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Forget The Chart, Check The Cell Phone

Insurer will let members access their health data from cell phones

Marianne Kolbasuk McGee

January 27, 2007

2 Min Read

As better networks and handhelds allow more data to be sent by mobile devices, the key question will be: What data do you really want on the go?

Blue Cross of Northeastern Pennsylvania is betting you'll want your health data, especially if you're getting emergency treatment while traveling.

Starting at the end of March, Blue Cross of Northeastern Pennsylvania plans to provide 100,000 of its members--and later all 600,000--electronic access to their and their dependents' personal health records. The information, which includes recent diagnoses, prescribed medications, and immunizations, will be culled from the insurer's claims data and information that members provide.

It's not a complete record, but it will have relevant diagnoses and drug information, which members can share with doctors or others, says Dr. Drew Palin, chief development officer at Blue Cross of Northeastern Pennsylvania. Members will be able to access their information from cell phones, as well as PDAs and PCs. They also will be able to use the system to confirm eligibility and coverage for health care services at the time they're treated.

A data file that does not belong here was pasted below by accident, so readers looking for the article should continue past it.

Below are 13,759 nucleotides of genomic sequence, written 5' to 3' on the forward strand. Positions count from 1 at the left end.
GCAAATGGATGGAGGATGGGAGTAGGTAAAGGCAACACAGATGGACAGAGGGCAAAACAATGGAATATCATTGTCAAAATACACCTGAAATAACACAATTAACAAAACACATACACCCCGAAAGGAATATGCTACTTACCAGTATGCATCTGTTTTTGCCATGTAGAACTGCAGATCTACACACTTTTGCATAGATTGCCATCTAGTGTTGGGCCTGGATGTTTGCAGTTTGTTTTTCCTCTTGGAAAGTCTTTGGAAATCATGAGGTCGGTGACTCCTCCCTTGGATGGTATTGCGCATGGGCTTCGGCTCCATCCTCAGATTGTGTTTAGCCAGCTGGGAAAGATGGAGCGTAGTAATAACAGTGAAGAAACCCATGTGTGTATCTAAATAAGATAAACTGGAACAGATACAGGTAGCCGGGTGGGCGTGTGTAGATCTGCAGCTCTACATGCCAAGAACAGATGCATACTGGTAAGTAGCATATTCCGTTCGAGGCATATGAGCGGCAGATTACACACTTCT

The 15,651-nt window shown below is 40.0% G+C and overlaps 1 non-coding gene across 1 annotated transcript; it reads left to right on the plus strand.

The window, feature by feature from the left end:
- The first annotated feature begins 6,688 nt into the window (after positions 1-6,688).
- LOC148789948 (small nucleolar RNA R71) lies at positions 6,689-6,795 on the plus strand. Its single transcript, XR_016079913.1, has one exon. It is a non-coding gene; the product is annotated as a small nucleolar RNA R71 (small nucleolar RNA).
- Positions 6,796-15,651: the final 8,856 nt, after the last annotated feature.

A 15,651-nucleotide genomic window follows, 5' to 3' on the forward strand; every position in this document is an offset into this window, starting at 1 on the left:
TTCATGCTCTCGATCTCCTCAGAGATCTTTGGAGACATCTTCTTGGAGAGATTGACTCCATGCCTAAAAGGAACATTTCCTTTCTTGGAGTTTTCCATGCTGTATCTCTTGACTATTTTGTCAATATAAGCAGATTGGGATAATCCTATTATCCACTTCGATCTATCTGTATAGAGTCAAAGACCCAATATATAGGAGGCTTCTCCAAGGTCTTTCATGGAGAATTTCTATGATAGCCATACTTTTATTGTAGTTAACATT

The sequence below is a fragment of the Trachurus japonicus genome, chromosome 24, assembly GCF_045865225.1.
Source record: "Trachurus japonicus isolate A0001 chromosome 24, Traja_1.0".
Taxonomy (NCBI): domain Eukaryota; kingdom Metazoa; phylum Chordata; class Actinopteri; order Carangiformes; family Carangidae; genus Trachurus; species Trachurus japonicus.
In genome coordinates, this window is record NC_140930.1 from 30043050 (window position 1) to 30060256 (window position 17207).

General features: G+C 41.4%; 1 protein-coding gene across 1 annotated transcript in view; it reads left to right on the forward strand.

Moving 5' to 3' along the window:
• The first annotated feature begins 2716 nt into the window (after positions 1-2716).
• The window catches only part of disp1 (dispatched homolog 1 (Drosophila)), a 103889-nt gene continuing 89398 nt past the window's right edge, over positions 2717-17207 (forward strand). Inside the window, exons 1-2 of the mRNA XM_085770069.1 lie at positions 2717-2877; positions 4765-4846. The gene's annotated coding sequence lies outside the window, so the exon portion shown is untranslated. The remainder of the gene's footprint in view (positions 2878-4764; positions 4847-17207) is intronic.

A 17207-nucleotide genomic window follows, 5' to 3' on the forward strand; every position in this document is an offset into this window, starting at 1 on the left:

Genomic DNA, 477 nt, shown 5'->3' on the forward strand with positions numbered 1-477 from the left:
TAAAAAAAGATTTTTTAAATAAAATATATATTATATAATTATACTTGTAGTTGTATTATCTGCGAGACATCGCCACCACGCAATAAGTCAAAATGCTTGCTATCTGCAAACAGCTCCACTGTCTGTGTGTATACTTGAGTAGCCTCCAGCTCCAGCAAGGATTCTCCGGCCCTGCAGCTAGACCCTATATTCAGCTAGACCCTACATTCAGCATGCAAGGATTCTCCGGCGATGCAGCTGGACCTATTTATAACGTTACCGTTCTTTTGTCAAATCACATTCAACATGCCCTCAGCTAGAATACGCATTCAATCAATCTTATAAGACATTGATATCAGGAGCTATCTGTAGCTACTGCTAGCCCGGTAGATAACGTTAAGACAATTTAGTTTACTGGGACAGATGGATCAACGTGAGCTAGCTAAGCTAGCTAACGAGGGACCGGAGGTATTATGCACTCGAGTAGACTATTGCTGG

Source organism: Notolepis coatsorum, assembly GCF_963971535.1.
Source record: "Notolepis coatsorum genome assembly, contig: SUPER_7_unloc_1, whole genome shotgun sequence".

Mobile medical data fills a need

Mobile medical data fills a need

The data is revealed from text menus, such as a list of recent drugs prescribed, and formatted to fit on a cell phone screen. For secure wireless access to that data, the insurer has licensed Diversinet's MobiSecure Wallet and MobiSecure Vault soft-token, wireless authentication products.

When a member uses a cell phone to access his or her data, the Diversinet software displays a one-time-use password. A new password is created each time the mobile member uses the health record system. The password can be used to access the health information via the cell phone or a computer, such as in a physician's office.

Other insurers have begun offering their mem-bers online personal health records, but officials at Blue Cross of Northeastern Pennsylvania say it will be the first to do so by cell phone.

A lot of companies will find themselves pushing data out to mobile devices just because they can, until they figure out what customers want on the go. Some form of mobile medical data is sure to make the cut.

About the Author(s)

Marianne Kolbasuk McGee

Senior Writer, InformationWeek

Marianne Kolbasuk McGee is a former editor for InformationWeek.

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